Acinetobacter baumannii is a particularly challenging pathogen because it is associated with a high degree of resistance, and it is difficult to eliminate its environmental reservoir in healthcare settings [29]. Carbapenems are considered first-line agents for the treatment of A. baumannii infections, and therefore the rise of infections due to carbapenem-resistant strains is of particular concern [30]. Additionally, carbapenem-resistant A. baumannii isolates are often susceptible to only 1 or 2 agents, making them extensively drug-resistant (XDR) pathogens by definition [30]. The incidence of XDR A. baumannii infections is continually rising [3133]. For severe XDR A. baumannii infections, polymyxins are frequently used, and are considered by most to be the drugs of choice [34]. Today, colistin-resistant/carbapenem-resistant pan-resistant A. baumannii, spread and cause nosocomial outbreaks [3537].

In UHL such as in all Greek hospitals, the rate of carbapenem-resistant Klebsiella pneumoniae, Pseudomonas aeruginosa and Acinetobacter baumannii is very high, resulting to a wide usage of colistin [38]. Between 2012 and 2014, despite the strict prevention measures in our hospital, the rate of colistin-resistant/pan-resistant A. baumannii dramatically increased. All these isolates belonged to 3LST ST101, a clone that predominates for long time in UHL [39]. We note that, since 2011, all colistin-susceptible carbapenem-resistant A. baumannii belong to clone ST101 as those exhibiting resistance. We suppose that under the selective pressure of colistin this clone became resistant and then, it was spread from patient to patient. Recently, Mavroidi et al., reported two 3LST ST 101 colistin-resistant A. baumannii recovered from patients hospitalized in a tertiary Greek hospital in Athens [40].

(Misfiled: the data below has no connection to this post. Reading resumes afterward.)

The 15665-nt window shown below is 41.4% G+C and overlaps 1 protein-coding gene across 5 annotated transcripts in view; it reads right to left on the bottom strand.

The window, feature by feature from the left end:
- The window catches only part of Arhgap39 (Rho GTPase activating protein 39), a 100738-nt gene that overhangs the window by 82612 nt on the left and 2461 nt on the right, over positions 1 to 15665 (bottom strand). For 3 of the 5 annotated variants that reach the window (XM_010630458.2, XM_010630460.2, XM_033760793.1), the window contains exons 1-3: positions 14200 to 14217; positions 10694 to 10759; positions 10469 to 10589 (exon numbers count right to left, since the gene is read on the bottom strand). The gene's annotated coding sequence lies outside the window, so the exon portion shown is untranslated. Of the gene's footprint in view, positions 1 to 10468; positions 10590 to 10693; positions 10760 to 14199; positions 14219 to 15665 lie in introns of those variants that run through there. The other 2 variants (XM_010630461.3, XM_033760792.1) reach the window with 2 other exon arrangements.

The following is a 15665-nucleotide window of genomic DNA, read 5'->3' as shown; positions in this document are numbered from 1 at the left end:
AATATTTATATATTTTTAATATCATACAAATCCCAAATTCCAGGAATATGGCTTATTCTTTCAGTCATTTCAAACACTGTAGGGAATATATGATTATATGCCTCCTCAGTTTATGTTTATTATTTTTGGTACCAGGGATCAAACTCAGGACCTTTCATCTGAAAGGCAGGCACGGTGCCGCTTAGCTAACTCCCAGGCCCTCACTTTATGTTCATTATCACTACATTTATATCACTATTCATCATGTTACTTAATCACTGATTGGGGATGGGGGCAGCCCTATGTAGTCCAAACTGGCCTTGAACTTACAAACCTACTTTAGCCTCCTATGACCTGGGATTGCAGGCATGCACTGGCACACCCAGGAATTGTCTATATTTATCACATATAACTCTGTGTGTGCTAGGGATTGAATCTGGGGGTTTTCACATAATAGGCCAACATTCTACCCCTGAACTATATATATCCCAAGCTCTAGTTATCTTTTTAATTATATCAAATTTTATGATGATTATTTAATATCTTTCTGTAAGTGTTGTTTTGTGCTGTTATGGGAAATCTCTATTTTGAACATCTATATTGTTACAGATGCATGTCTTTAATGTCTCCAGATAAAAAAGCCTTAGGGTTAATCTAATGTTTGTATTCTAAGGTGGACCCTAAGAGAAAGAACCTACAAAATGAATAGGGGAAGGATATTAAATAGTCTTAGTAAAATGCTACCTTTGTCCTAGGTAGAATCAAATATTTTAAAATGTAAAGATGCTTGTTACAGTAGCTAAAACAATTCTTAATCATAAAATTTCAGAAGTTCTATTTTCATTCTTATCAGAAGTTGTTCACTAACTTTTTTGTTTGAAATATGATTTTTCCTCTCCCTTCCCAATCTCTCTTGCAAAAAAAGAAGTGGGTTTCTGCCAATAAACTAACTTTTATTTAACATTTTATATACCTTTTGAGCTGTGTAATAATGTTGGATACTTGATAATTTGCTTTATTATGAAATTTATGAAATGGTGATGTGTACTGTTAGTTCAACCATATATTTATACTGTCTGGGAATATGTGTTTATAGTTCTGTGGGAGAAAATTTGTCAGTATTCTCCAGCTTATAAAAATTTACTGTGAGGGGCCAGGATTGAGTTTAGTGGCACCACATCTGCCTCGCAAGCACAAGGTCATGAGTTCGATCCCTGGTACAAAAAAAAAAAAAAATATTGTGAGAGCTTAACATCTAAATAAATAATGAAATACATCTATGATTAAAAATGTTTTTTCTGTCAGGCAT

In our study, the prevalence of colistin-resistant A. baumannii in the environmental cultures was low. Numerous studies have documented the presence of Acinetobacter spp in the hospital environment, but rates of positive cultures may vary widely, depending on the epidemiological setting and on the places of collection [1, 41]. Our environmental A. baumannii strains originated mainly from the patient beds and the bedside cupboards indicating that these places present risk for nosocomial outbreaks. The ability of this microorganism to form biofilms blocks its eradication from the surfaces by the cleaning and promotes its persistence in the hospital setting [42].